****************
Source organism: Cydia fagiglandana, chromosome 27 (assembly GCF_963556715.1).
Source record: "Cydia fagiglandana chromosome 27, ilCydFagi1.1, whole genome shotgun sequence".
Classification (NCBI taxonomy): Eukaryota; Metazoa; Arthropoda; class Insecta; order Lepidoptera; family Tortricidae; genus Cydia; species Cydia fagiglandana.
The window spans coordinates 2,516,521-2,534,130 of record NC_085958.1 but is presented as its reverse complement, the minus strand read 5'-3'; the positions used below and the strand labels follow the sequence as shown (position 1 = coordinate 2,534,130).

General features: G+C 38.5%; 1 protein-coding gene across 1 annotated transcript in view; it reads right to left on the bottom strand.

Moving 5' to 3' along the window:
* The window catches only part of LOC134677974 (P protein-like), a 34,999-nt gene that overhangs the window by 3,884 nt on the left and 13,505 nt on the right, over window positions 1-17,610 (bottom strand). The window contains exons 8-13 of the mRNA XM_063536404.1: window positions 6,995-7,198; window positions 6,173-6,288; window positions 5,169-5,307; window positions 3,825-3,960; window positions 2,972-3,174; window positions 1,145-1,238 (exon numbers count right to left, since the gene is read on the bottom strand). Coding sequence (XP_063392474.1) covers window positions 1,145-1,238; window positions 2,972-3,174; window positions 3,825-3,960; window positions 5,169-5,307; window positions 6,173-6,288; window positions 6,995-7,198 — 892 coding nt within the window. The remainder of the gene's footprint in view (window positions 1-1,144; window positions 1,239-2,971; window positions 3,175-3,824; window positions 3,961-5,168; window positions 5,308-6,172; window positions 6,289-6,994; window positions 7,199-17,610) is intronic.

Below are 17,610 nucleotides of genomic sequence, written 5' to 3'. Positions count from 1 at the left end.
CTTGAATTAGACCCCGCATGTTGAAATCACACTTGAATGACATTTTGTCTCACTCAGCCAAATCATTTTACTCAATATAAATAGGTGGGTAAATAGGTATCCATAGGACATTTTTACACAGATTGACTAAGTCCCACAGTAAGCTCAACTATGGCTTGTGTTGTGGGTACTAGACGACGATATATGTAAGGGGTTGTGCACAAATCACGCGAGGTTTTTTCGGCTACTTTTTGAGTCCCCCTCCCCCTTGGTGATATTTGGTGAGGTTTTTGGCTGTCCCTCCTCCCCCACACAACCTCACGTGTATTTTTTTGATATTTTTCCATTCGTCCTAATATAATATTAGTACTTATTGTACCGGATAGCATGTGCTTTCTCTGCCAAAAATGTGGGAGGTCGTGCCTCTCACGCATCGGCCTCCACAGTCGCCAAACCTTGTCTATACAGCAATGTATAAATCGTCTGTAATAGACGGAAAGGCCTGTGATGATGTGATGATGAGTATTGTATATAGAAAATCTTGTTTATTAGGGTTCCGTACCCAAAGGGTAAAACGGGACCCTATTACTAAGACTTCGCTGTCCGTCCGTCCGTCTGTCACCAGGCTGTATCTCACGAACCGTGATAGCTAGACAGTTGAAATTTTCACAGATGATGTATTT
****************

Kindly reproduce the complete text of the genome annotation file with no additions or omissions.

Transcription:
Source organism: Cydia fagiglandana, chromosome 27 (assembly GCF_963556715.1).
Source record: "Cydia fagiglandana chromosome 27, ilCydFagi1.1, whole genome shotgun sequence".
Classification (NCBI taxonomy): Eukaryota; Metazoa; Arthropoda; class Insecta; order Lepidoptera; family Tortricidae; genus Cydia; species Cydia fagiglandana.
The window spans coordinates 2,516,521-2,534,130 of record NC_085958.1 but is presented as its reverse complement, the minus strand read 5'-3'; the positions used below and the strand labels follow the sequence as shown (position 1 = coordinate 2,534,130).

General features: G+C 38.5%; 1 protein-coding gene across 1 annotated transcript in view; it reads right to left on the bottom strand.

Moving 5' to 3' along the window:
* The window catches only part of LOC134677974 (P protein-like), a 34,999-nt gene that overhangs the window by 3,884 nt on the left and 13,505 nt on the right, over window positions 1-17,610 (bottom strand). The window contains exons 8-13 of the mRNA XM_063536404.1: window positions 6,995-7,198; window positions 6,173-6,288; window positions 5,169-5,307; window positions 3,825-3,960; window positions 2,972-3,174; window positions 1,145-1,238 (exon numbers count right to left, since the gene is read on the bottom strand). Coding sequence (XP_063392474.1) covers window positions 1,145-1,238; window positions 2,972-3,174; window positions 3,825-3,960; window positions 5,169-5,307; window positions 6,173-6,288; window positions 6,995-7,198 — 892 coding nt within the window. The remainder of the gene's footprint in view (window positions 1-1,144; window positions 1,239-2,971; window positions 3,175-3,824; window positions 3,961-5,168; window positions 5,308-6,172; window positions 6,289-6,994; window positions 7,199-17,610) is intronic.

Below are 17,610 nucleotides of genomic sequence, written 5' to 3'. Positions count from 1 at the left end.
CTTGAATTAGACCCCGCATGTTGAAATCACACTTGAATGACATTTTGTCTCACTCAGCCAAATCATTTTACTCAATATAAATAGGTGGGTAAATAGGTATCCATAGGACATTTTTACACAGATTGACTAAGTCCCACAGTAAGCTCAACTATGGCTTGTGTTGTGGGTACTAGACGACGATATATGTAAGGGGTTGTGCACAAATCACGCGAGGTTTTTTCGGCTACTTTTTGAGTCCCCCTCCCCCTTGGTGATATTTGGTGAGGTTTTTGGCTGTCCCTCCTCCCCCACACAACCTCACGTGTATTTTTTTGATATTTTTCCATTCGTCCTAATATAATATTAGTACTTATTGTACCGGATAGCATGTGCTTTCTCTGCCAAAAATGTGGGAGGTCGTGCCTCTCACGCATCGGCCTCCACAGTCGCCAAACCTTGTCTATACAGCAATGTATAAATCGTCTGTAATAGACGGAAAGGCCTGTGATGATGTGATGATGAGTATTGTATATAGAAAATCTTGTTTATTAGGGTTCCGTACCCAAAGGGTAAAACGGGACCCTATTACTAAGACTTCGCTGTCCGTCCGTCCGTCTGTCACCAGGCTGTATCTCACGAACCGTGATAGCTAGACAGTTGAAATTTTCACAGATGATGTATTT